The Ruger Redhawk is a DA/SA, large-frame revolver that was first introduced in 1979 by Sturm, Ruger & Company. Made from high-grade steel, it is available in a stainless steel finish. The Redhawk is reinforced to handle extra stress, making it very popular for use by handloaders as it handles the hottest of Magnum loads with ease. In addition, the cylinder itself is longer than most competitors', allowing ammunition to be loaded to a longer overall length. This allows for either increased powder capacity, heavier (and therefore longer) bullets without compromising the powder load, or a combination of both. Custom ammunition manufacturers even have loads made specifically for Ruger revolvers that cannot fit in shorter chambers or revolvers of weaker construction (such as the Smith & Wesson Model 29). This makes the Redhawk popular as a bear defense gun among hunters and trappers.
The Redhawk was the first large-bore double-action revolver made by Ruger. It was designed by Harry Sefried, who previously worked for High Standard Manufacturing Company, where he designed the High Standard Sentinel revolver. The grip profile of the Sentinel was used on the "Six" line of Ruger .357 double-action revolvers, which included the Ruger Security-Six and its variants, the Service-Six and Speed-Six. These revolvers were produced from 1970 to 1988, and were unlike other double-action revolvers in that they used a one-piece frame, rather than a removable sideplate, which lent them superior strength. The Redhawk, introduced in 1980, was a scaled-up and improved version of the Security-Six, the target model, with a square butt grip, adjustable sights, and 5.5- and 7.5-inch barrel lengths. The Redhawk was available in blued or stainless steel, and was primarily used by handgun hunters. The Redhawk, designed for long-term use with the heaviest .44 Magnum loads, included a new latch at the crane, to firmly lock the cylinder at front and rear, a feature last seen in the Smith & Wesson's triple lock design, discontinued in 1915.
The Ruger Redhawk uses modern coil springs design instead of old-fashioned leaf springs that are found in most modern revolvers. The revolvers also used a single spring for both the hammer and the trigger, and this meant that the force required to pull the trigger was higher than similar offerings from other manufacturers, and there was no way to adjust or correct this as it was inherent in the single-spring design.
The revolver has forward ramp sights with four different interchangeable sight inserts. The rear sights are fully adjustable, featuring a white outline. The Redhawk is available with scope mounts and rings.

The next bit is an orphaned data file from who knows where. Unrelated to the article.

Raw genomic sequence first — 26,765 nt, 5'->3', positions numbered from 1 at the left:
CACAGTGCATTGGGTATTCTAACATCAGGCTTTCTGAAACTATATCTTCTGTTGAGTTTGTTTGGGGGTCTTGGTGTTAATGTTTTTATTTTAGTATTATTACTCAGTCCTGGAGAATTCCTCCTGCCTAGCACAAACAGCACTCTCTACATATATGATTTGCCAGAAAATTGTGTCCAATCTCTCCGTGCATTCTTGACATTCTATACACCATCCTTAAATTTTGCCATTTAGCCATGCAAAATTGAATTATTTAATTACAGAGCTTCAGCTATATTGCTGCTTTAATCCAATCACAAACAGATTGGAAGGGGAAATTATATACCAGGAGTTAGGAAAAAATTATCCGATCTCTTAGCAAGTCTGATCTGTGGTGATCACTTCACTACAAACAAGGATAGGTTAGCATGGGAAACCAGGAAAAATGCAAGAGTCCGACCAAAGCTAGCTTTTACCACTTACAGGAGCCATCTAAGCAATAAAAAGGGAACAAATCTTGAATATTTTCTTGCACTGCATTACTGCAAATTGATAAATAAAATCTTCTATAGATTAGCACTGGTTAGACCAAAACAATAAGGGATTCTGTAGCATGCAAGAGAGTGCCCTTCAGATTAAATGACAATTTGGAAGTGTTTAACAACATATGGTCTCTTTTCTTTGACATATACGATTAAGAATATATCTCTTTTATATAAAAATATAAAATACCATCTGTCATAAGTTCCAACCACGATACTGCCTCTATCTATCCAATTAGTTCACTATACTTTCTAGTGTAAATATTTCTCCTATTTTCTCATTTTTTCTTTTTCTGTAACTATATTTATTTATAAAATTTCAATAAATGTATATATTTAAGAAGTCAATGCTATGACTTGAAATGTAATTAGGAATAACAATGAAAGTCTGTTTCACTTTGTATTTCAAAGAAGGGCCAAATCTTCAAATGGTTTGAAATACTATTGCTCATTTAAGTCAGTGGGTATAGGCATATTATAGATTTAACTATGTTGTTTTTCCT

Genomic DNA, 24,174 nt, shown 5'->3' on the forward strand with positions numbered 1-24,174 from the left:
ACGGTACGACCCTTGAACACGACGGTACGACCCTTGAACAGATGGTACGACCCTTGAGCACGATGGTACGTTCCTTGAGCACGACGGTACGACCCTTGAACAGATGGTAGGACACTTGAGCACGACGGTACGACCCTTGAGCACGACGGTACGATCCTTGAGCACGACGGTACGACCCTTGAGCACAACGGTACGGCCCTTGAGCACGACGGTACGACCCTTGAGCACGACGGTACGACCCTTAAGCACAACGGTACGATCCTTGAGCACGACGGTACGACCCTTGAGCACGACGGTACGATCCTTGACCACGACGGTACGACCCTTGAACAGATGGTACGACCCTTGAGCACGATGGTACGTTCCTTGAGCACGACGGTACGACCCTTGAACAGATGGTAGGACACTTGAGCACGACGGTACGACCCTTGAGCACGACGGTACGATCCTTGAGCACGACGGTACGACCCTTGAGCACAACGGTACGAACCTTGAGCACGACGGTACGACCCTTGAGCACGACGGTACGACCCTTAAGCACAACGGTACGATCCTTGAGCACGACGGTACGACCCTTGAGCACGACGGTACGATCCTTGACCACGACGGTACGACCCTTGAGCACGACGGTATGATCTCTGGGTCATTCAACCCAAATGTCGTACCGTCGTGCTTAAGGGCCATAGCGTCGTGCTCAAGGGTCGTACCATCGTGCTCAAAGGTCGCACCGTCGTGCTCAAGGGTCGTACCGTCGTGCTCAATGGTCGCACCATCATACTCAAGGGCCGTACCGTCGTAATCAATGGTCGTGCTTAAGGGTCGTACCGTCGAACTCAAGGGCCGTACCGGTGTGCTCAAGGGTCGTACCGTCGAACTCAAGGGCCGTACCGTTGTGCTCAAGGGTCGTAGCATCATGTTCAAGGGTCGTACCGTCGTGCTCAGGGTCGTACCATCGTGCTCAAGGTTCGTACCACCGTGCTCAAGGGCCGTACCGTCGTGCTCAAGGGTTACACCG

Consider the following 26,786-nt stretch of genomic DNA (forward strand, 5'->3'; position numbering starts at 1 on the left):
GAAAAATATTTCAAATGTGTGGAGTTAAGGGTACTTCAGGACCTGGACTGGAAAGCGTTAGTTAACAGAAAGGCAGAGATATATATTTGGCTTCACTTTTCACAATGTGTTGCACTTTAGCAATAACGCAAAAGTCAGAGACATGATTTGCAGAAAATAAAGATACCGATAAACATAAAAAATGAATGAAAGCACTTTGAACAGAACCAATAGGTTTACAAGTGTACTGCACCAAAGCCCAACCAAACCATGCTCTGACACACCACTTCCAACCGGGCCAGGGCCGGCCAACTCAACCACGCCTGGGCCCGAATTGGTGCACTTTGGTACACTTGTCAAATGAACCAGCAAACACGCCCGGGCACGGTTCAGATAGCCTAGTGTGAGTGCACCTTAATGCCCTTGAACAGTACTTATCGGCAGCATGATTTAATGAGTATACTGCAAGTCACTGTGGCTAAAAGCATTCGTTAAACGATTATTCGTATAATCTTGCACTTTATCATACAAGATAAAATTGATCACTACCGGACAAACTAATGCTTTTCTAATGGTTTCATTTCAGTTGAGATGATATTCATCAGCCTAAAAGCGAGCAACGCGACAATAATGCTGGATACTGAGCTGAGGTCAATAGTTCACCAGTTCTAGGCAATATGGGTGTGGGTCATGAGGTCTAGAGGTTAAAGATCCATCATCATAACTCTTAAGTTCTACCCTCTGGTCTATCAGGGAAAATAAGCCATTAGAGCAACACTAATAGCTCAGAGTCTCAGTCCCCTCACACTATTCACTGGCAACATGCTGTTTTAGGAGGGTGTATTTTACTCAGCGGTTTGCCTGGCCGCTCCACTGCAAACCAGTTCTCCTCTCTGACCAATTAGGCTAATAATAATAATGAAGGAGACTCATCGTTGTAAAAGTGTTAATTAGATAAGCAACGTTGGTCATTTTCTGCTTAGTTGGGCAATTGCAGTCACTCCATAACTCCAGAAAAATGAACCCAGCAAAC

The Redhawk holds six rounds of ammunition in its cylinder and until recently was available with a 4-inch, 5.5-inch, or 7.5-inch barrel. A 4.2-inch barrel was also recently added to accommodate the Canadian rules for minimum barrel length (the same was later done for the GP100 revolver). When introduced it was only offered in .44 Magnum/.44 Special. Later on .41 Magnum, .357 Magnum/.38 Special, .45 Colt and .45 ACP/.45 Colt were added to the lineup. Gradually options in chambering were pared down, and by 2007 the Redhawk was again only offered in .44 Magnum. However, in 2008 Sturm, Ruger & Co. once again began marketing the Redhawk in .45 Colt chambering.
In June 2015 Ruger announced a production Redhawk version that supports both the rimmed .45 Colt round and the rimless .45 ACP round., Ruger achieves this multi-cartridge functionality by partially machining the cylinder for use of moon clips for the .45 ACP while still retaining enough ledge on the cylinder to allow proper .45 Colt headspacing., For several years gunsmiths have been customizing DA/SA revolver cylinders (manufactured using modern metallurgy) of .45 Colt, .454 Casull or .460 S&W Magnum chamberings to accept .45 ACP (and possibly other rounds) with moon clips in addition to the revolver's original round(s). However, Ruger's .45 ACP/.45 Colt Redhawk offering is one of the first factory-produced, manufacturer-standard revolver models with such a machined cylinder.
Despite plans to drop the line with the introduction of the Ruger Super Redhawk, the Redhawk (with the barrel thread lubricant issue corrected) remains in production today. Many shooters prefer the more classic lines of the Redhawk, especially those who do not plan to use a scope.
During the mid-1980s, Ruger began to have reports of failures in the Redhawk revolvers. Some Redhawks were reported to be separating at the junction between barrel and frame. It was not known at the time why this was happening; the Redhawk had been on the market for years with no reported problems, but Ruger decided to address the issue by extending the frame 2.5 inches past the cylinder face, all the way to the end of the ejector rod, to provide a massive surface into which to thread the barrel. The extended frame also provided enough length to allow scope bases to be mounted on the frame, rather than on the barrel as was done on the scoped versions of the Redhawk. It was determined that the barrel separations on the Redhawks were due to a change in the lubricant used when attaching the barrels to the frames, but by that time the new Super Redhawk design was already well underway and the extended frame was kept.